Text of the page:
With all its heavily roasted barley, the 8 percent alcohol brew could have been too strong and bitter. Instead, the competition’s judges loved the stout’s oat and barley balance, which provides a creamy, dark chocolate and coffee-like character.
After a screening round with more than 42,000 online voters in the recent statewide beer contest, the Roscoe Beer Co. reached the tasting round alongside Rochester’s Genesee Brewing Company, Auburn’s Prison City Pub and Brewery and Lakewood’s Southern Tier Brewing Company.
Each finalist presented one signature beer to a judging panel, including celebrity chef Mario Batali, former NFL star Thurman Thomas and beer experts.
“We decided we were either going to go bold or go home, so we selected our biggest, boldest beer, and we submitted it because it’s been an in-house favorite for awhile now,” Hughes said.
Besides creative beers, visitors to Roscoe and New York’s craft breweries come for fun atmospheres and events celebrating everything from collectible cars to singer-songwriters.
Inside Roscoe Beer Co.’s hunting lodge-themed tasting room, there’s a trout tank, an automatic beer-dispensing tap wall and a friendly bartender.
Outside, there’s a beer garden and Sullivan County legislator Mark McCarthy’s Hog Heaven BBQ stand, with his “Griller” dish – chicken or pork, Monterey Jack and cheddar cheeses, roasted red peppers, artichoke hearts and tomatoes baked atop a thin, crispy burrito shell.
On a recent afternoon in Trout Town, B.J. and Tina Lowther of Galeton were devouring a Griller near the brewery’s bar and sipping a hoppy ale called “Darwin’s Theory.”
They’ve made the Roscoe Beer Co. a regular stop whenever they come here to fish.
B.J. has a tattoo of a brook trout on the underside of his left forearm and one of a mayfly on his wrist with the words: “Do it while you can.”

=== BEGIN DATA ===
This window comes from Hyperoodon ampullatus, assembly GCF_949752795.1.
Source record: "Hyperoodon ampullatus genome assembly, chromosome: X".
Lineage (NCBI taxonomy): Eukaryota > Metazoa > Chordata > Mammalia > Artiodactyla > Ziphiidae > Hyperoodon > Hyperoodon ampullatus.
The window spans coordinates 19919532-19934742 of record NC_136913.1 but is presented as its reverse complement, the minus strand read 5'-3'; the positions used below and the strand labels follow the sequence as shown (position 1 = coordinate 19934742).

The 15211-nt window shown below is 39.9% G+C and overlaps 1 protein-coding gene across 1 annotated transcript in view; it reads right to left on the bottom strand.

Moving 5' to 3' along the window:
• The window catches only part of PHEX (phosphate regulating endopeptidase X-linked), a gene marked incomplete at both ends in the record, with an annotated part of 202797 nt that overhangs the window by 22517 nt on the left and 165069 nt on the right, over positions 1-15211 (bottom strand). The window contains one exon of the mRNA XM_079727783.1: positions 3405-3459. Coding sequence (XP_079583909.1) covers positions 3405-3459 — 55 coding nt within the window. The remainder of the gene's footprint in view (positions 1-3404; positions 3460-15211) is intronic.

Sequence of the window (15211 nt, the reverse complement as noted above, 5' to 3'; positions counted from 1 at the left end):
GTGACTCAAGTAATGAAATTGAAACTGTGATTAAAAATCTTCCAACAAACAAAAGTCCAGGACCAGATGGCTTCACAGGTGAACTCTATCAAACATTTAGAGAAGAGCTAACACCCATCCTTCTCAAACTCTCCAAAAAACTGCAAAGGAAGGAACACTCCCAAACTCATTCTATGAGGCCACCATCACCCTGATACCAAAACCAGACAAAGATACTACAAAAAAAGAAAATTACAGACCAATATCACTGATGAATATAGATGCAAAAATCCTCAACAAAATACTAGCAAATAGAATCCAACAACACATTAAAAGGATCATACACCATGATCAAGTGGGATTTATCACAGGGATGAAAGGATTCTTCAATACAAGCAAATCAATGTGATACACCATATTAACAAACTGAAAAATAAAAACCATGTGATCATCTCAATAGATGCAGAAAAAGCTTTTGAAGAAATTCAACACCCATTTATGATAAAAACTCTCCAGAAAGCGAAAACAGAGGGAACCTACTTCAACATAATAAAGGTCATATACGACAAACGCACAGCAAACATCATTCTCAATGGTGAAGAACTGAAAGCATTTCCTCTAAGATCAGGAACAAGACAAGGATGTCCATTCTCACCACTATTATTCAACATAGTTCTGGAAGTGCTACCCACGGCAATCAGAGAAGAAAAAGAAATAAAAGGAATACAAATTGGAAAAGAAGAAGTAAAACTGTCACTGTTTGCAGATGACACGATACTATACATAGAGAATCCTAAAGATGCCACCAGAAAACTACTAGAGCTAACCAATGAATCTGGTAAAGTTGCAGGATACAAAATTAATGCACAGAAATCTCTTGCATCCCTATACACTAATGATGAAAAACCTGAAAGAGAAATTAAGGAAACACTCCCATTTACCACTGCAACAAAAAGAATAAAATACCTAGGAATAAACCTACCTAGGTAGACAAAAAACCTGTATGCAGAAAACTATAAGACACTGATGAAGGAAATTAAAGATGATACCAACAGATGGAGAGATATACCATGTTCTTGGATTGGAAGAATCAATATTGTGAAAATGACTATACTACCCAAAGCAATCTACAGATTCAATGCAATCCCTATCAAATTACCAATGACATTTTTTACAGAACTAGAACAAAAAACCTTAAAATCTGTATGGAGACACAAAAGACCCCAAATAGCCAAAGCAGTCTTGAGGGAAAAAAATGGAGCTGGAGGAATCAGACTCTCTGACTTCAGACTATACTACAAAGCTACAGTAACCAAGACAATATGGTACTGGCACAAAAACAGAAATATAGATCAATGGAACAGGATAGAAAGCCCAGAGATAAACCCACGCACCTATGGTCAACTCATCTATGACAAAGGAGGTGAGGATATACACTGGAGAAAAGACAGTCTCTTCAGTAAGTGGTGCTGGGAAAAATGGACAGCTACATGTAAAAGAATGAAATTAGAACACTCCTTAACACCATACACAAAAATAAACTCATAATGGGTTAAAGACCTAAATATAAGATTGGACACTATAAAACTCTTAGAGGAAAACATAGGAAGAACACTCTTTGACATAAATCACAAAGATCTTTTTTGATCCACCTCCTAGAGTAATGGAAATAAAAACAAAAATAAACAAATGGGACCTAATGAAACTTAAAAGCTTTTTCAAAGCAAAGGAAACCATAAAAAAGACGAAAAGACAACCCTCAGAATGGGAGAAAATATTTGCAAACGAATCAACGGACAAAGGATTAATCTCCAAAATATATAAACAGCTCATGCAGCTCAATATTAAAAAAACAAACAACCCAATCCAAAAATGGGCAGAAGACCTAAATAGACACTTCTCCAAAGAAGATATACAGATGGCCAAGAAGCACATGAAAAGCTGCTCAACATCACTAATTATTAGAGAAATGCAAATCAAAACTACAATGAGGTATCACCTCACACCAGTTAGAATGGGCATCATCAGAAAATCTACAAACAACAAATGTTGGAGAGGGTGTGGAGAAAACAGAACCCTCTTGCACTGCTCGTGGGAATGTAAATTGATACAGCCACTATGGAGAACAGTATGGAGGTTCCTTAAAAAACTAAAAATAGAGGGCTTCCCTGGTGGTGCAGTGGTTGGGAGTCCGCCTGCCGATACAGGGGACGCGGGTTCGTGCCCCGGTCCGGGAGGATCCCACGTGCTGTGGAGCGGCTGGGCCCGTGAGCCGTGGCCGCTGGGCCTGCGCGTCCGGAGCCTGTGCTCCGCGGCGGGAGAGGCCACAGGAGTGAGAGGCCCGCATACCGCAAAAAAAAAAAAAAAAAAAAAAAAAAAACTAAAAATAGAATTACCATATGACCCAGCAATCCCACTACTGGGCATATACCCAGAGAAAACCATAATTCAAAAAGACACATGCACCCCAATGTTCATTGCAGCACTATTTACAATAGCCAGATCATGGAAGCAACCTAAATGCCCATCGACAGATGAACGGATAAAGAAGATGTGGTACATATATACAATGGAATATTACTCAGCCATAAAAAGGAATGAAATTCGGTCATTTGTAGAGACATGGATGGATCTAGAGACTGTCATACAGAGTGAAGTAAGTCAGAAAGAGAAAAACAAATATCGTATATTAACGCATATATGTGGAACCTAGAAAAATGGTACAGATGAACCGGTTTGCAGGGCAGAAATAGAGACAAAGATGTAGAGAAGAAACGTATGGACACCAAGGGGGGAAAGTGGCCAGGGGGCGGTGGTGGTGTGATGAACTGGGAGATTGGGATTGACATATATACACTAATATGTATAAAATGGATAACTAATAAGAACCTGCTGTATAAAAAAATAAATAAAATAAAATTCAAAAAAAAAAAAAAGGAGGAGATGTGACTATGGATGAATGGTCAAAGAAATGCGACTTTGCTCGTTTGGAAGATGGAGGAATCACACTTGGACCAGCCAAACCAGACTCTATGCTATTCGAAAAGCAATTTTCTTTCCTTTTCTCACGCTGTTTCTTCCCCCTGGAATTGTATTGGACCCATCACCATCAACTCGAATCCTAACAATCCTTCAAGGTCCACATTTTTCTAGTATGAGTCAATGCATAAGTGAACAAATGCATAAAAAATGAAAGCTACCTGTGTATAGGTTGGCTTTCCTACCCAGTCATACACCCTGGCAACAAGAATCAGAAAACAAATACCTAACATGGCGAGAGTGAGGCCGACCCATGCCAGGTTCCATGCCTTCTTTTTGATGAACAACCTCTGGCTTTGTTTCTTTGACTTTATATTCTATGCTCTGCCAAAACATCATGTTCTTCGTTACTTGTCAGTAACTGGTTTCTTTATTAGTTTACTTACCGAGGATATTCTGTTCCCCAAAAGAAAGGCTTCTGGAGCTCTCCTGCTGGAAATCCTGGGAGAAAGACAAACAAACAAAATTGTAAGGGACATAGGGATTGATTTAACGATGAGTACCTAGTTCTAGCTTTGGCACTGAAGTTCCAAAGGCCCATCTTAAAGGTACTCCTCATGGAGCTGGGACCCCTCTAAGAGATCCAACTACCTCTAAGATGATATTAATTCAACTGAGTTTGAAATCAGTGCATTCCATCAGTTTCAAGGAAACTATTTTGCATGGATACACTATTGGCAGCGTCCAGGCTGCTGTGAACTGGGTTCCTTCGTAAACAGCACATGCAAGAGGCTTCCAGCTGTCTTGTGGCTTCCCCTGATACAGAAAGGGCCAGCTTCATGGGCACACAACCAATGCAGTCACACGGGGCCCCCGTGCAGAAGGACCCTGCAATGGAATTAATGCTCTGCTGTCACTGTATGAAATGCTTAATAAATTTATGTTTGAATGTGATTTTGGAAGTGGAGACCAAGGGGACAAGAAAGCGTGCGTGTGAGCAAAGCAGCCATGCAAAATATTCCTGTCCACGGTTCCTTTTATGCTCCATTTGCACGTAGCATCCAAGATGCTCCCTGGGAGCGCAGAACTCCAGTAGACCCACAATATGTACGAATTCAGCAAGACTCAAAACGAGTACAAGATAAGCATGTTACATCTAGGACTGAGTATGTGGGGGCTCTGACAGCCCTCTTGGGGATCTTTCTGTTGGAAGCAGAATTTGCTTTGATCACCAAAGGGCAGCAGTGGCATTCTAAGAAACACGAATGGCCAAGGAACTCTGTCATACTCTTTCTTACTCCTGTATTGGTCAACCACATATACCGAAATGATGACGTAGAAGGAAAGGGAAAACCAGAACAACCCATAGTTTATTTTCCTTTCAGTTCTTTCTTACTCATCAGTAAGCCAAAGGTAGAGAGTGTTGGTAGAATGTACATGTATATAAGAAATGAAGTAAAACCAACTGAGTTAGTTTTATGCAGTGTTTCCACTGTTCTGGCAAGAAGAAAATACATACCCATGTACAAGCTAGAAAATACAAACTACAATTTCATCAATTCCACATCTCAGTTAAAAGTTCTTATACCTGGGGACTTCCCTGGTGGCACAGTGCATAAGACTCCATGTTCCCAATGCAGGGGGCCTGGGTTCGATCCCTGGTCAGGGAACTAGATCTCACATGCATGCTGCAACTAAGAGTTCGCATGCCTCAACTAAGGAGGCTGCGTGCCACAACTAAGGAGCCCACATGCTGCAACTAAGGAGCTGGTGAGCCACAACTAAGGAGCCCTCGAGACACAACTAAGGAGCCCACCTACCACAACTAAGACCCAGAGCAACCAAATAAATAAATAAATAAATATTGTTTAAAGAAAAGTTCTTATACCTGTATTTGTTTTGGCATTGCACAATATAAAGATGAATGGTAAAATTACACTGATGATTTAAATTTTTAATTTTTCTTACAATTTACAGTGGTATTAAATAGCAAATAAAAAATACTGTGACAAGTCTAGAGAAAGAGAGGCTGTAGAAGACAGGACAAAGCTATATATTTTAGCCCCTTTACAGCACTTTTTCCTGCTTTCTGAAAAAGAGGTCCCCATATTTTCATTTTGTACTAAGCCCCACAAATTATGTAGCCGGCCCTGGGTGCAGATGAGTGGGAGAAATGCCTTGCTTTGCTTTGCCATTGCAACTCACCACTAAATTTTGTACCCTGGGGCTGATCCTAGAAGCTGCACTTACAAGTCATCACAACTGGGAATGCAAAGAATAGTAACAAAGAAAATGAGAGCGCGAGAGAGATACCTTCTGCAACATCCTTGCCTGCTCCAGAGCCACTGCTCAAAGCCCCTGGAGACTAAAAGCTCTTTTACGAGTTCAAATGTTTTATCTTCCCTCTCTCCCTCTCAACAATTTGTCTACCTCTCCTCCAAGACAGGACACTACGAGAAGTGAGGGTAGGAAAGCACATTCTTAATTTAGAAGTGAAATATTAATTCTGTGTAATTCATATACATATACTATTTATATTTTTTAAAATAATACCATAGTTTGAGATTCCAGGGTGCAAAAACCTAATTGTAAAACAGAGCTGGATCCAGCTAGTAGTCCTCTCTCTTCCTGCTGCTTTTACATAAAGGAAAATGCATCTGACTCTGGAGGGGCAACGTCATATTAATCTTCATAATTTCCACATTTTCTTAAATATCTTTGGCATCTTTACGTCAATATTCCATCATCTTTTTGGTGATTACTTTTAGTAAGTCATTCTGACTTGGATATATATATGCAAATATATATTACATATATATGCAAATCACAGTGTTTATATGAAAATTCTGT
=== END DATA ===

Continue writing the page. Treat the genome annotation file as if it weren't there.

“We can’t live anywhere there isn’t trout,” Tina said.
“Beer always tastes better after a long day of fishing,” B.J. added.
With its beer, food and festivals, the brewery is an economic driver that gives back to the community through charitable acts, creating jobs and attracting visitors, said Vallone, who’s also known for owning the Rolling V passenger bus company.
That’s exactly what Cuomo hoped would happen with local breweries and other craft alcohol makers when he reduced restrictions on them by pushing the 2012 Farm Brewery Law and the 2014 Craft New York Act, said State Liquor Authority Chairman Vincent Bradley.
The laws have turned craft alcohol makers into tourist attractions by letting them host tastings and sell by the bottle or glass.
A new license for farm brewers bolstered a whole new business category.
Craft alcohol manufacturers can find followers by selling at festivals and farmers’ markets. They can release new brands without label fees. And Cuomo has offered funds to help the companies with marketing.
“The governor recognized from the beginning the value that craft producers have in this state, not just for the alcohol industry but for tourism,” Bradley said.
“Breweries are consistently opening across the state. It’s not just a New York City impact, it’s not a Buffalo impact.”